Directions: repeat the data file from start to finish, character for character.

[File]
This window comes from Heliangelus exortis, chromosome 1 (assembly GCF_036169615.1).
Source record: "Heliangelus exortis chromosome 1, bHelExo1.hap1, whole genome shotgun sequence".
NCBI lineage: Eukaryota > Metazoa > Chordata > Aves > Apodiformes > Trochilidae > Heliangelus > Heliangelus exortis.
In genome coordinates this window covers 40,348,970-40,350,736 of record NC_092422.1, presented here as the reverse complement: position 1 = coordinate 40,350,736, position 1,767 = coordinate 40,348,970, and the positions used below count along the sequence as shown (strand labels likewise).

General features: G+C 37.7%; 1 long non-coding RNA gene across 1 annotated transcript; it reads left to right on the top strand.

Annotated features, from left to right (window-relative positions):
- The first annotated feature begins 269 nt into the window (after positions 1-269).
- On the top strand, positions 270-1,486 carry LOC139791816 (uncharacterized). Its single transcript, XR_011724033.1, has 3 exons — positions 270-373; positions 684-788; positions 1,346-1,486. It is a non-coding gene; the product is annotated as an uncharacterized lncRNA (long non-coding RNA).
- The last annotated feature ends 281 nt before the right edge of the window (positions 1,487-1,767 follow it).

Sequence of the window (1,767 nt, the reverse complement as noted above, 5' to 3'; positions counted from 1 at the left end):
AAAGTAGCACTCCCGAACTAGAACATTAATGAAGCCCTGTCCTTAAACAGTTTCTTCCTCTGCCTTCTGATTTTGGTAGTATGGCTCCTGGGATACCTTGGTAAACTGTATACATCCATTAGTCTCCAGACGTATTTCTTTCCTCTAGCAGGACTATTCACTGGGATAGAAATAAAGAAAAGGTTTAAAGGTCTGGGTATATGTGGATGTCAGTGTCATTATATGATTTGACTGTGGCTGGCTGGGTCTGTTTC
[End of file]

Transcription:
This window comes from Heliangelus exortis, chromosome 1 (assembly GCF_036169615.1).
Source record: "Heliangelus exortis chromosome 1, bHelExo1.hap1, whole genome shotgun sequence".
NCBI lineage: Eukaryota > Metazoa > Chordata > Aves > Apodiformes > Trochilidae > Heliangelus > Heliangelus exortis.
In genome coordinates this window covers 40,348,970-40,350,736 of record NC_092422.1, presented here as the reverse complement: position 1 = coordinate 40,350,736, position 1,767 = coordinate 40,348,970, and the positions used below count along the sequence as shown (strand labels likewise).

General features: G+C 37.7%; 1 long non-coding RNA gene across 1 annotated transcript; it reads left to right on the top strand.

Annotated features, from left to right (window-relative positions):
- The first annotated feature begins 269 nt into the window (after positions 1-269).
- On the top strand, positions 270-1,486 carry LOC139791816 (uncharacterized). Its single transcript, XR_011724033.1, has 3 exons — positions 270-373; positions 684-788; positions 1,346-1,486. It is a non-coding gene; the product is annotated as an uncharacterized lncRNA (long non-coding RNA).
- The last annotated feature ends 281 nt before the right edge of the window (positions 1,487-1,767 follow it).

Sequence of the window (1,767 nt, the reverse complement as noted above, 5' to 3'; positions counted from 1 at the left end):
AAAGTAGCACTCCCGAACTAGAACATTAATGAAGCCCTGTCCTTAAACAGTTTCTTCCTCTGCCTTCTGATTTTGGTAGTATGGCTCCTGGGATACCTTGGTAAACTGTATACATCCATTAGTCTCCAGACGTATTTCTTTCCTCTAGCAGGACTATTCACTGGGATAGAAATAAAGAAAAGGTTTAAAGGTCTGGGTATATGTGGATGTCAGTGTCATTATATGATTTGACTGTGGCTGGCTGGGTCTGTTTC